Apart from the stance of prosecution witnesses DCI Perry and Pat Booth, who maintained their opposition when questioned, the opinions of each of the defence witnesses were in concert. They all believed that Hair had intrinsic artistic and theatrical merit, was current and relevant, and was serious about and true to its central pro-love, anti-war, anti-hypocrisy themes. The cast was disciplined, the lyrics were clever and thought-provoking, production values were top class, and the music, while too loud for some and not to others’ taste, was of high quality. Moreover, the witnesses all agreed that the verbal vulgarity and sex scenes were exaggerated to the point of caricature.
“As I see it,” Iain Macdonald testified, “the writers of ‘Hair’ define as obscene not bare bodies or commonly used cuss words but rather things like war, violence, cruelty and bigotry.”
The Reverend F R Hamlin, the New Zealand Presbyterian Church’s then-director of education, found the nude scene to be of “profound religious significance … the hope of mankind in all its troubles is to drop all barriers. The symbolism of nudism was this; all barriers had to be down, we had to completely expose ourselves to others.” He compared the central, peace-loving character of Claude – who had been drafted into the Vietnam War and was facing imminent departure – as being Christ-like in his vulnerability. “Claude comes onto the stage in a white robe. To me that almost conveyed the impression of a transfiguration of our Lord.”
Distinguished composer Jenny McLeod, then Professor of Music at Victoria University, was deeply moved by the show. “To put it mildly, I was staggered,” she said. “… in terms of what I would call emotional highpoints or climaxes in ‘Hair’,” she said, “I found more than I have found in any other live experience I have seen. I would be proud if I could do the same thing myself on such a scale.”
She found the moments in the show that were especially moving were those that enabled the audience to “transcend themselves, able to get beyond their petty concerns and join in the brotherhood of man” and compared the effect of this to that of the Bach Passions.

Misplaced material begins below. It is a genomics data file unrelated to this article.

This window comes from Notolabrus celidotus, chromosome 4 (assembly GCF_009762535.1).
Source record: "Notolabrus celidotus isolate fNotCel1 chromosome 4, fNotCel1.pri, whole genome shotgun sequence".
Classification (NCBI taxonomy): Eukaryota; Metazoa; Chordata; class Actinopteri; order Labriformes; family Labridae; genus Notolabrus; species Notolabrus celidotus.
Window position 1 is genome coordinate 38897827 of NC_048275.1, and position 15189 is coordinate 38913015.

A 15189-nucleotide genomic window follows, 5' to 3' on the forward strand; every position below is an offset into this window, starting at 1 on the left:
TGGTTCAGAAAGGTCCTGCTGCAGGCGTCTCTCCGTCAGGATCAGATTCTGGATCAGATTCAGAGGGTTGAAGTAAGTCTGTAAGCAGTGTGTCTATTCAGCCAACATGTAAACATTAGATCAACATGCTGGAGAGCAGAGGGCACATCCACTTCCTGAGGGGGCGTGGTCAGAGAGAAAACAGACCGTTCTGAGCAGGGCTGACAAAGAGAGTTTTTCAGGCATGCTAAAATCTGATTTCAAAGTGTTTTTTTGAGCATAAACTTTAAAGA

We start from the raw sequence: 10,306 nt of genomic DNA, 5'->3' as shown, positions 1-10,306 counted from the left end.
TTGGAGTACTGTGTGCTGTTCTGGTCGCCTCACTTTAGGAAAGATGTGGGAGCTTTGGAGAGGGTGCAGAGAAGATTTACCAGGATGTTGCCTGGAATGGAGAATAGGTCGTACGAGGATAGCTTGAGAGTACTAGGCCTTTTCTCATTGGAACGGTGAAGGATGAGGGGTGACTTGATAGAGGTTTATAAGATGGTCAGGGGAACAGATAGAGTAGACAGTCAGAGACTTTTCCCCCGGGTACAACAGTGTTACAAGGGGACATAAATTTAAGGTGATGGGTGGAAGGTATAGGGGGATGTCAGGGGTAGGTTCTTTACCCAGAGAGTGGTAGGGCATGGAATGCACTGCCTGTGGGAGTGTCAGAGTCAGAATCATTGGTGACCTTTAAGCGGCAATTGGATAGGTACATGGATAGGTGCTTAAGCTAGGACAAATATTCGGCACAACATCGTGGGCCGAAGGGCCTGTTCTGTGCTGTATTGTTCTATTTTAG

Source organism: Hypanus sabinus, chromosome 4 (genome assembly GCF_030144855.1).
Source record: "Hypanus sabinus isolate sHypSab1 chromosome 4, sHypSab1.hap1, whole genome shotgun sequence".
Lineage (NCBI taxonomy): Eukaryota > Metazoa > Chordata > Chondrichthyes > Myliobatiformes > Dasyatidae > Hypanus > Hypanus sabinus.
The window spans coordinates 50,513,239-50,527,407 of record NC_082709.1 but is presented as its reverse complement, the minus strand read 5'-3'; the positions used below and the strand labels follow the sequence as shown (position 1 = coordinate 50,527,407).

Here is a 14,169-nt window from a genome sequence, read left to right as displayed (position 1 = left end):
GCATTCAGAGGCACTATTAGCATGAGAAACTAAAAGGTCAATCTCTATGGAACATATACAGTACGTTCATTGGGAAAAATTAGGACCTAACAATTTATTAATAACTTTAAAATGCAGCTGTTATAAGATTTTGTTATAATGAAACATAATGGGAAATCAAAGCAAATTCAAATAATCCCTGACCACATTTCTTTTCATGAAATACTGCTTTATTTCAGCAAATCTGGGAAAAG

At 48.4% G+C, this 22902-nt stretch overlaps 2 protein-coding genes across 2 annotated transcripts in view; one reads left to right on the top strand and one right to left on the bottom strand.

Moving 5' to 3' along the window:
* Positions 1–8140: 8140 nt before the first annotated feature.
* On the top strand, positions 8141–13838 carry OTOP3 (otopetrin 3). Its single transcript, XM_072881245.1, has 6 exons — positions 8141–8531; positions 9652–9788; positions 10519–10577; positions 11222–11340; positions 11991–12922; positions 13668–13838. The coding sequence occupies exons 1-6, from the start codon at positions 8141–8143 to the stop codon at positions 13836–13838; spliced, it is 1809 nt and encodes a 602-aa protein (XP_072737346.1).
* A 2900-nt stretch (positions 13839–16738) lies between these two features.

On the third day, Harry Miller rose to take the stand. When the prosecutor suggested that three of the protest banners with offensive language could be dropped out of the show to little effect, Harry parried with the reply, “I suggest that you can take four notes out of a concerto and suggest it is the same concerto.” If certain banners were dropped, Harry said, “I would be totally dishonest if I pretended that I had put on the authors’ show. People pay to see a show. I should honour the obligation to produce it.” He saw the themes of Hair as being “tolerance, love, understanding and a total disgust with war, senseless killing and hypocrisy”.
Others appearing before the prosecution and defence made their final submissions included playwright Bruce Mason: “For people of my generation it showed the young, their hang-ups, enthusiasms and hopes, more vividly than I have ever seen portrayed.” He added the production was of tremendous vitality with great technical resources, such as a virtuoso lighting display.
In summing up the main points for the jury the next day, Mr Justice McMullin said the jury had to consider whether show’s content offended public decency and social standards regarding religion, sex drugs and so on. He suggested the jury might “wonder why, in 1972 matters of obscenity were dealt with by a law made in 1908”, but said that definitions of indecency were elastic. “But if the over-riding effect of the show is to call the attention of society to matters in which society’s attention should rightly be awakened,” he said, “then the public good may be served.”
The jury filed back into the courtroom at 12.25pm ...
It’s a showbiz truism that any publicity is good publicity and the court case boded well for full houses wherever Harry M Miller Attractions’ production of Hair: the American Tribal Love-Rock Musical played thereafter. This included Christchurch, Dunedin and Wellington before returning to Australia for seasons in Perth, Adelaide, Brisbane, Hobart and finally Launceston where it closed some four years after its 1969 premiere at the Metro Theatre in Kings Cross.
As Macdonald reiterated in his extended commentary accompanying the transcript of the New Zealand trial for indecency, “The one factor which was never in doubt was the show’s basic philosophy – freedom of the human body and spirit and a loathing of cant, cruelty and soulless materialism.”
* Trial reference material and quotes are from The Hair Controversy! Full transcript of the trial, plus explanatory comment by Iain Macdonald, edited by Neil Illingworth (Comill Publications Ltd, Auckland, March 1972).